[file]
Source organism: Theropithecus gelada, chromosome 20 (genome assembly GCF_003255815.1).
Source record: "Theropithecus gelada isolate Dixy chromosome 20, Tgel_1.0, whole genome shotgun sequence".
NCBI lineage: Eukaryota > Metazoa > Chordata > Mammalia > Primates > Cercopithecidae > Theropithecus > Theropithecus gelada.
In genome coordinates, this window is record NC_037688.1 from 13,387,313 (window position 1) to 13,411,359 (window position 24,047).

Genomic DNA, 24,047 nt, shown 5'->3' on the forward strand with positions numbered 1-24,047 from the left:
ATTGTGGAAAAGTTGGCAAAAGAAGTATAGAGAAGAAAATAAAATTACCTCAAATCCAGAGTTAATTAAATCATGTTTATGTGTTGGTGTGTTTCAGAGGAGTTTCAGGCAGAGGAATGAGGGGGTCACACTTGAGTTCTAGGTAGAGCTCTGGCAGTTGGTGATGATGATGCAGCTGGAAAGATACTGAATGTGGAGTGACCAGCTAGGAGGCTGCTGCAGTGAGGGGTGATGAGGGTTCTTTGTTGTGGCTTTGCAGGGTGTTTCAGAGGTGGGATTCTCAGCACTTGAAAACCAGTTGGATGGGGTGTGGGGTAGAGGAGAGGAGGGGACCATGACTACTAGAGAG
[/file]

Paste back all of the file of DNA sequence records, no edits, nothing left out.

Source organism: Theropithecus gelada, chromosome 20 (genome assembly GCF_003255815.1).
Source record: "Theropithecus gelada isolate Dixy chromosome 20, Tgel_1.0, whole genome shotgun sequence".
NCBI lineage: Eukaryota > Metazoa > Chordata > Mammalia > Primates > Cercopithecidae > Theropithecus > Theropithecus gelada.
In genome coordinates, this window is record NC_037688.1 from 13,387,313 (window position 1) to 13,411,359 (window position 24,047).

Genomic DNA, 24,047 nt, shown 5'->3' on the forward strand with positions numbered 1-24,047 from the left:
ATTGTGGAAAAGTTGGCAAAAGAAGTATAGAGAAGAAAATAAAATTACCTCAAATCCAGAGTTAATTAAATCATGTTTATGTGTTGGTGTGTTTCAGAGGAGTTTCAGGCAGAGGAATGAGGGGGTCACACTTGAGTTCTAGGTAGAGCTCTGGCAGTTGGTGATGATGATGCAGCTGGAAAGATACTGAATGTGGAGTGACCAGCTAGGAGGCTGCTGCAGTGAGGGGTGATGAGGGTTCTTTGTTGTGGCTTTGCAGGGTGTTTCAGAGGTGGGATTCTCAGCACTTGAAAACCAGTTGGATGGGGTGTGGGGTAGAGGAGAGGAGGGGACCATGACTACTAGAGAG